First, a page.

In Swedish it already has its own name, flygskam or ashamed to fly by plane, and a spokeswoman, Greta Thunberg, that in its international struggle to denounce the lack of action of governments against climate change promotes the use of alternative means to commercial flights due to the high pollution they cause. In this panorama, which is spreading throughout Europe and the world, the French airline Air France wants to respond with an "ecological" counter offer. As announced by its CEO, Anne Rigail, the company will start next year to "offset" CO emissions2 of its internal flights with ecological programs and will prohibit single-use plastics in its aircraft.
“As of January 1, 2020, we will offset 100% of CO emissions2 of our domestic flights, ”he said in an interview with the newspaper Le parisien. The measure will affect about 500 daily flights. How will that compensation be made? "Projects will be financed to plant trees, forest protection, energy transition or biodiversity protection," he explained. According to Rigail, it could "correspond to plant the equivalent of 70 million trees."
The initiative, which the company says “voluntarily, without being obliged to do so”, will involve an investment of “several million euros,” he added without specifying a figure.
In January 2020 there will also be a substantial change in the practices of this highly polluting means of transport. Air France will remove all single-use plastics on board its flights. And before, as of October, we will begin to “separate and recycle” the garbage from the flights, “as we do in our homes,” he added.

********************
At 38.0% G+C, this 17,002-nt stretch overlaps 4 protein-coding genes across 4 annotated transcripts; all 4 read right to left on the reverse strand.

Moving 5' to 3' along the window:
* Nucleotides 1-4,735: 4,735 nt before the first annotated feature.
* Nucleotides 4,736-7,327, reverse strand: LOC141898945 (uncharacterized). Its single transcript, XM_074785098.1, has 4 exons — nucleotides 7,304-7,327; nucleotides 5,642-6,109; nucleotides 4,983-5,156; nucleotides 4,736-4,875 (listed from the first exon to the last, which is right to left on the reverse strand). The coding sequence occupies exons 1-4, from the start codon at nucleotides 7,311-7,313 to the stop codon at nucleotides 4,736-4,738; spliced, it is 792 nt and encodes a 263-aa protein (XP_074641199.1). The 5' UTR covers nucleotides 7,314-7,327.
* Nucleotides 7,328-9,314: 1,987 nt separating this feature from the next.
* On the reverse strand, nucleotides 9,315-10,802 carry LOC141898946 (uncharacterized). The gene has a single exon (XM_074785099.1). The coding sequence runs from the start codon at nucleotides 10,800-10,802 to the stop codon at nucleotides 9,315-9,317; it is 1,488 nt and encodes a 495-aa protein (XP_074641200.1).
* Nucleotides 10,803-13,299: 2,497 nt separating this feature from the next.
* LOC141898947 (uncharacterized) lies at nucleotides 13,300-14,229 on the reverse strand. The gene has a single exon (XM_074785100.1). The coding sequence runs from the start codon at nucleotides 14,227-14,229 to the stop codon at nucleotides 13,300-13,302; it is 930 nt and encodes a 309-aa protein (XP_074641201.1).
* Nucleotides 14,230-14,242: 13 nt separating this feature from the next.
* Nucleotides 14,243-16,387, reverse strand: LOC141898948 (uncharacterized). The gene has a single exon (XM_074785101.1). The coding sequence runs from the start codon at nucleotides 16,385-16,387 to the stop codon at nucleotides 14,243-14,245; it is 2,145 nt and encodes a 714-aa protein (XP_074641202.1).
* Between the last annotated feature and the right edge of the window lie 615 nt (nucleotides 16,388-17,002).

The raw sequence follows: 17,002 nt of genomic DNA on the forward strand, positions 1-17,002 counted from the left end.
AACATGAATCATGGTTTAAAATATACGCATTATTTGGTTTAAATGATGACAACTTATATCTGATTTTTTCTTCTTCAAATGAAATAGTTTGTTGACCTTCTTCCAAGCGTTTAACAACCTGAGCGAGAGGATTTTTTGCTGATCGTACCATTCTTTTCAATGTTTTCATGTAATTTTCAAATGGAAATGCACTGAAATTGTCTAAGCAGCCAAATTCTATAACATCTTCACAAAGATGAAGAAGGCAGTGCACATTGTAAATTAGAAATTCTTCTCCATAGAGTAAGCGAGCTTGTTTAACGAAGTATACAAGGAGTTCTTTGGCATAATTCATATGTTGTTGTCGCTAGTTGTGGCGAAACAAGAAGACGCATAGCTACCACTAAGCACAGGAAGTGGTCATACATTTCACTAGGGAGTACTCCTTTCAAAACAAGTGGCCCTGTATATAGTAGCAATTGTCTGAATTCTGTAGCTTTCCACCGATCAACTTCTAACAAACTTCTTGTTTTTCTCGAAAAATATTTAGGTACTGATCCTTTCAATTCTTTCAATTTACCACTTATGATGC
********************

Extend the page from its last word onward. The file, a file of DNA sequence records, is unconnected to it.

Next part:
The measure is known in the midst of a growing movement to reduce the use of commercial flights when there are alternatives. And with an extensive network of high-speed trains in France, it exists in this country. But according to the Air France directive, the company's decision is not due to a fear of losing customers – it assures that they have not registered, like Sweden, a decrease in ticket purchases because of flygskam and that he does not consider the railroad as a "disruptive competition" at the moment – but rather to a conviction that it is necessary to "build an air industry that does not go against the planet."
In July, the French Government announced the imposition, also from next year, of an ecotasa of between 1.50 and up to 18 euros to the air tickets of all the flights that depart from France, whose income will be reinvested in more ecological transport infrastructure projects. The measure ran into criticism from airlines, including Air France, which considered that this new tax would entail an additional cost of 60 million euros per year that will "penalize" its competitiveness. As Rigail now insists, this eco-tax, which companies do not intend to make the customer pay, is a “nonsense” because “it will finance road transport, which represents 15% of carbon emissions worldwide compared to 2 o 3% of the air, and the railway, which are already highly subsidized ”. Instead, he said, it would be "virtuous" but only "if it allowed funding research on airplanes or creating a subsidiary on biofuels."